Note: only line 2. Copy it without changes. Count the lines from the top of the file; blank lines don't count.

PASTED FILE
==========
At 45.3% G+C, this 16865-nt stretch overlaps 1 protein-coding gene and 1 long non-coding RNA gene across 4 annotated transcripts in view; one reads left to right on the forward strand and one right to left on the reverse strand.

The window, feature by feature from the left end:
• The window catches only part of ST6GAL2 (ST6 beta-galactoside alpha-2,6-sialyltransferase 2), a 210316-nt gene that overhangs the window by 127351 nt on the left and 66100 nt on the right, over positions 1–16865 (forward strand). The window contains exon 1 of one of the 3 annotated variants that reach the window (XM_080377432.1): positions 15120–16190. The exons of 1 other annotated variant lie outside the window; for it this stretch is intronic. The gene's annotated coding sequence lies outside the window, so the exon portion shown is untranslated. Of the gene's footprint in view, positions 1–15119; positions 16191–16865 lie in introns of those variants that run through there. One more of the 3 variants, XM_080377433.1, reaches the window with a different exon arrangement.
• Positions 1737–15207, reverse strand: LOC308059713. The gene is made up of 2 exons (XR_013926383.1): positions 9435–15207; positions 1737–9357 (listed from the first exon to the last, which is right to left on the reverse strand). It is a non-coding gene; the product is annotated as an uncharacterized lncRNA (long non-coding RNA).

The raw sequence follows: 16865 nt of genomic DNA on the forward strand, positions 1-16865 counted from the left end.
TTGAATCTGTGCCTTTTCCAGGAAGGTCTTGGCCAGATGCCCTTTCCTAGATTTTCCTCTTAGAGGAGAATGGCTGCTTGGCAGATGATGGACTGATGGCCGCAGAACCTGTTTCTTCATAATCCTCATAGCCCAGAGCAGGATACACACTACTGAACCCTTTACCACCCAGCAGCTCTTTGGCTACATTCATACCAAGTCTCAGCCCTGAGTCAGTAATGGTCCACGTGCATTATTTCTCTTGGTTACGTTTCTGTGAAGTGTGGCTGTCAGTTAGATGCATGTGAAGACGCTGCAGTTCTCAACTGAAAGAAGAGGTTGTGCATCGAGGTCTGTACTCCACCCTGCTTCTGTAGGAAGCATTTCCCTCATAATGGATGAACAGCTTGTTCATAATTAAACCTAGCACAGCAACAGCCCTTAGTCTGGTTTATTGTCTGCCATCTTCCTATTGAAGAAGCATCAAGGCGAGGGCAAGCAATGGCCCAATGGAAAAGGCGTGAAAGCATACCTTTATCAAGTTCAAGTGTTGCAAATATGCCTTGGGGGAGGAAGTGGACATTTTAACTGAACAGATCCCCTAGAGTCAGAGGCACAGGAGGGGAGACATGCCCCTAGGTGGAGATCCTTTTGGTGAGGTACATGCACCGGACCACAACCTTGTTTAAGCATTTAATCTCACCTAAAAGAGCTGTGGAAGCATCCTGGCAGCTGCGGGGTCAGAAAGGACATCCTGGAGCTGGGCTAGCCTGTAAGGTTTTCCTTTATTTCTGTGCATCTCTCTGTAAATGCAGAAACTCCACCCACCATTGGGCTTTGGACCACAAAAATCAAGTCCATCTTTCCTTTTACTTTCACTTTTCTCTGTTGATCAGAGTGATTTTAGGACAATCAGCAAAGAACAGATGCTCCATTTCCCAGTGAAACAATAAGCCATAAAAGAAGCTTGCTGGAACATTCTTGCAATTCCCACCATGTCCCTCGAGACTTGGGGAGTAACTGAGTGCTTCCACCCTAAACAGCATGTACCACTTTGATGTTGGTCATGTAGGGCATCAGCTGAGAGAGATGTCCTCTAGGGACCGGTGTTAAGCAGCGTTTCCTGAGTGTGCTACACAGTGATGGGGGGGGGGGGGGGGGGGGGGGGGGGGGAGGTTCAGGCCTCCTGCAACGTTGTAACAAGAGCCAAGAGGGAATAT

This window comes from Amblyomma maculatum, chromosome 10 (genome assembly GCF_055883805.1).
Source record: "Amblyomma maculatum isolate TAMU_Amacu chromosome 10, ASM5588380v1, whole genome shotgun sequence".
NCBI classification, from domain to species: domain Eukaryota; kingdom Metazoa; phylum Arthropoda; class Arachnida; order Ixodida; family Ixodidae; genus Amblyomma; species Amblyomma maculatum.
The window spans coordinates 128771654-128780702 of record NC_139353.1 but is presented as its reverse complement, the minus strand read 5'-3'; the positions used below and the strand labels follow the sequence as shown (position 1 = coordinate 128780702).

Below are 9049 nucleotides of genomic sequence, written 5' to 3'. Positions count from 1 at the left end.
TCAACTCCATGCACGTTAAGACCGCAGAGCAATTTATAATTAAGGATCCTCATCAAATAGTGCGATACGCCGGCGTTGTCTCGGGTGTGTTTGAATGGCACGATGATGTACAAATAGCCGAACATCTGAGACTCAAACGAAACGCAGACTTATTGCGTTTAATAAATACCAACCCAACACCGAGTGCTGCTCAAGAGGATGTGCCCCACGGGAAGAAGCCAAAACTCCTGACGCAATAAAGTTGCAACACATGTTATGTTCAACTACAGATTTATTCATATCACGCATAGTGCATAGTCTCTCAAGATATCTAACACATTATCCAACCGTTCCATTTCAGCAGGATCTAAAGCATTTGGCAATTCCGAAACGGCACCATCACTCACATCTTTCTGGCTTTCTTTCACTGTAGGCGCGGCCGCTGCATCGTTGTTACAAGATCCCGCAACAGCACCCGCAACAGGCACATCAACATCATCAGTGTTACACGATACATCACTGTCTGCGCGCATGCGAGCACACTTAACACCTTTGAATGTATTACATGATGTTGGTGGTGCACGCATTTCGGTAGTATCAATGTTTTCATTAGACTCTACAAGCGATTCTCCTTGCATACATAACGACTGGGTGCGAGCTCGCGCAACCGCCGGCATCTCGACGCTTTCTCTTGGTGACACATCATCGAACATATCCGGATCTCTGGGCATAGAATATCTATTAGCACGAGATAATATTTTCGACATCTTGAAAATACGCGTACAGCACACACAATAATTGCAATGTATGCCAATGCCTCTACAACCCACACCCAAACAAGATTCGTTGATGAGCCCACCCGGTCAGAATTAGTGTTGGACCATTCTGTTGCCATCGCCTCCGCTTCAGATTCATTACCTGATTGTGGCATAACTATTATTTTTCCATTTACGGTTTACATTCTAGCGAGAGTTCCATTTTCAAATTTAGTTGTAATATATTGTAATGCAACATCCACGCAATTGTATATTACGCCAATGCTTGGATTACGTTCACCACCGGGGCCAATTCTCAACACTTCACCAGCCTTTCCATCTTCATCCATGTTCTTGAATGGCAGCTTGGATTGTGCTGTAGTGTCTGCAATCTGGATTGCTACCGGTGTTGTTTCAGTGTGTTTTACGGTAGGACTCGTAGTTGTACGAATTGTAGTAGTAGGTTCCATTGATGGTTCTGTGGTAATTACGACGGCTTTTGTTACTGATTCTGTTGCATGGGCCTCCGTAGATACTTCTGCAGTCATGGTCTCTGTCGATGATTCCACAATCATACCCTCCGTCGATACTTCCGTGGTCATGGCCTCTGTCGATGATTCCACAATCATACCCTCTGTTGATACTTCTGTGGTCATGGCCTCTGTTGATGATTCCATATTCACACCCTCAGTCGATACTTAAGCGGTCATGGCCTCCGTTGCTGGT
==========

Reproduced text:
The window, feature by feature from the left end: